Both for Germany and the US, 1933 became a turning point in history since each country received a new political leader. The new Chancellor of Germany, Adolf Hitler, and the new President of the US, Franklin D. Roosevelt, came to the power in quite a difficult time. The two countries, as well as many other states of the world, were striving to cope with the losses of World War I and to overcome the aftermath of the Great Depression. Roosevelt’s and Hitler’s ruling strategies were rather dissimilar. However, their inauguration speeches given in 1933 had many points in common. This paper provides an insight into the opinions expressed by the two leaders on some of the greatest problems faced by their countries, as well as on the ways of managing these difficulties.
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In the initial part of each speech, the discussion of the causes of the country’s problems is offered. Roosevelt (1933) considers these to be trade difficulties and financial instability: “taxes have risen,” people’s capability of paying “has fallen,” and values have diminished “to fantastic levels” (para. 2). Also, the US President draws attention government issues: “the savings of many years in thousands of families are gone,” “the means of exchange are frozen in the currents of trade,” and the government faces a “serious curtailment of income” (Roosevelt, 1933, para. 2).
In turn, Hitler blames the Treaty of Versailles for Germany’s difficulties. The Chancellor does not state this fact directly but refers to the historic event using the date: “more than fourteen years have passed” since “the unhappy day” when the people of Germany were “blinded” by promises and lost their “honor and freedom” (Hitler, 1933, para. 1). In Hitler’s (1933) speech, the Treaty is referred to as “the day of treachery” (para. 1). Also, the Chancellor frequently remarks that as an outcome of signing the Treaty, the country lost its unity, and people’s opinions became confused.
Roosevelt and Hitler express their intentions to manage the most severe problems existing in their countries. When analyzing unemployment rates, Roosevelt suggests that they may be decreased through “direct recruiting by the Government itself” (Roosevelt, 1933, para. 10). Also, the President finds “accomplishing greatly needed projects to stimulate and reorganize the use of our natural resources” a necessary measure (Roosevelt, 1933, para. 10).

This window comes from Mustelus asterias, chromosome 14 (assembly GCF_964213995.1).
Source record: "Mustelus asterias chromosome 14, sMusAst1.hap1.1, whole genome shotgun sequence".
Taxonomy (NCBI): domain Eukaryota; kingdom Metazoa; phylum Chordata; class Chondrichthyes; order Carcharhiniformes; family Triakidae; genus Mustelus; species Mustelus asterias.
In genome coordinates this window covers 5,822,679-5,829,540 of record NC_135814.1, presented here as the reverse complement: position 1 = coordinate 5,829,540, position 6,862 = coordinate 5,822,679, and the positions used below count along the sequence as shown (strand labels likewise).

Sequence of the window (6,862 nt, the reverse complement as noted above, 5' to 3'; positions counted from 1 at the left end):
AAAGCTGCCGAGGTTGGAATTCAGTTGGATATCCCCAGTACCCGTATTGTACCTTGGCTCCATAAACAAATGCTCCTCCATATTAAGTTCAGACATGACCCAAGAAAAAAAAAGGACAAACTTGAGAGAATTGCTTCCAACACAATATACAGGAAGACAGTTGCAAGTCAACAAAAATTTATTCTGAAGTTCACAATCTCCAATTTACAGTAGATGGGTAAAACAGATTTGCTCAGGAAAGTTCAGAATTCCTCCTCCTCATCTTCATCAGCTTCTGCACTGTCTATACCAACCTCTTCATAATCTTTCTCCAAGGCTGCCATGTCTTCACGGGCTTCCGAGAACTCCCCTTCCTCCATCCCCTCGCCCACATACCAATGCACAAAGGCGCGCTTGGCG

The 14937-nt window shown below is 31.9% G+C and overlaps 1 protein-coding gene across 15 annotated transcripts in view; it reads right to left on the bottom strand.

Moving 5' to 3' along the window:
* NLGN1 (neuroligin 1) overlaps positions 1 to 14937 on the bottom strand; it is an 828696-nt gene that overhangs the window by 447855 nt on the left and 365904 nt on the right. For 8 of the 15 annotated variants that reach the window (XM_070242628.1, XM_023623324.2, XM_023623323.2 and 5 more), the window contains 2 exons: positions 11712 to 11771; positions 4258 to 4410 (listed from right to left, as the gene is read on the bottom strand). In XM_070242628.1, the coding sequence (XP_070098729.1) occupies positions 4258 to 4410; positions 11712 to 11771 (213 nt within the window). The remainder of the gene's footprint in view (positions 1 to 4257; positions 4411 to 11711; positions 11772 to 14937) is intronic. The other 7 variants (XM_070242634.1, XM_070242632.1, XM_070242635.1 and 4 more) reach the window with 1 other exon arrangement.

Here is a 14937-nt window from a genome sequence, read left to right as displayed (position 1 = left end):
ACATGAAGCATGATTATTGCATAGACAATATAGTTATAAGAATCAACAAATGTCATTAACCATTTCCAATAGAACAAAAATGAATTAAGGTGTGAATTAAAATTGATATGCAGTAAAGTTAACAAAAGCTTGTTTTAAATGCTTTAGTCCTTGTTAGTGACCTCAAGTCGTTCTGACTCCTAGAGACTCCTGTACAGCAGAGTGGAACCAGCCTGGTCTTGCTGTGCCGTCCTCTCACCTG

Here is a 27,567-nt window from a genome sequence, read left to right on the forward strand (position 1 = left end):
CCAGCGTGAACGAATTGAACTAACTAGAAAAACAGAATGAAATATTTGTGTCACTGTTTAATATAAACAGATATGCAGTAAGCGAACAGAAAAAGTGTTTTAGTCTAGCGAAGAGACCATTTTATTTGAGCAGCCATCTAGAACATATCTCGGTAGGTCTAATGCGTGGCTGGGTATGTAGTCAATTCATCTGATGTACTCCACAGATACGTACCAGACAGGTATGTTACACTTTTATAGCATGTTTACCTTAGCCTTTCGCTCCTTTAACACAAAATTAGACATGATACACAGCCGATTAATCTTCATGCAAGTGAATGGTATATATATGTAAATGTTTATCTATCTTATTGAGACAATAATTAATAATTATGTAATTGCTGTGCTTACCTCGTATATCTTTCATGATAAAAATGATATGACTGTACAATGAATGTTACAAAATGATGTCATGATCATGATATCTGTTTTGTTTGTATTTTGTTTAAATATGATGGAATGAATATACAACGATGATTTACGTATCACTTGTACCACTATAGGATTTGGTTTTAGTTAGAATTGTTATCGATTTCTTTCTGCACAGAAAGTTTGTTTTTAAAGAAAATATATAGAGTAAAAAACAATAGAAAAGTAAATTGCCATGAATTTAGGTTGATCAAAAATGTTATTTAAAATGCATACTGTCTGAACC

In Hitler’s (1933) speech, the idea of dealing with unemployment is associated with “compulsory labor-service” (para. 9). In regard to the banking system and the economy, Hitler (1933) suggests preserving farming and promoting employment. Roosevelt (1933) promises to put an end to speculation with other people’s money and “a strict supervision of all banking and credits and investments” (para. 12).
Agriculture occupies a prominent place in both politicians’ speeches. According to Hitler (1933), it is possible to provide Germany with its necessities with the help of a “back-to-the-land” policy, which he sees as a determinant of the country’s success (para. 9). The US President emphasizes the need to “raise the values of agricultural products” by preventing the foreclosure of farms and homes (Roosevelt, 1933, para. 11). The fourth crucial aspect discussed in the inauguration speeches is foreign policy. Hitler’s (1933) opinion is that overcoming ” the destroying menace of communism” is the most effective way of improving the country’s foreign affairs (para. 13). Roosevelt (1933) suggests implementing the practice of being a “good neighbor” that has respect towards others and oneself.
In both leaders’ speeches, the common issue is that they have a strong belief in their countries’ patriotic feelings and integrity. In regard to the power of their position, Hitler’s and Roosevelt’s vision is that people’s lives should be improved and through this the depression should be overcome. Both leaders are confident in their people’s support and express the hope that with God’s help, they will attain the goals they set.
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Hitler, A. (1933). Berlin: Proclamation to the German nation. Web.
Roosevelt, F. D. (1933). First inaugural address. Web.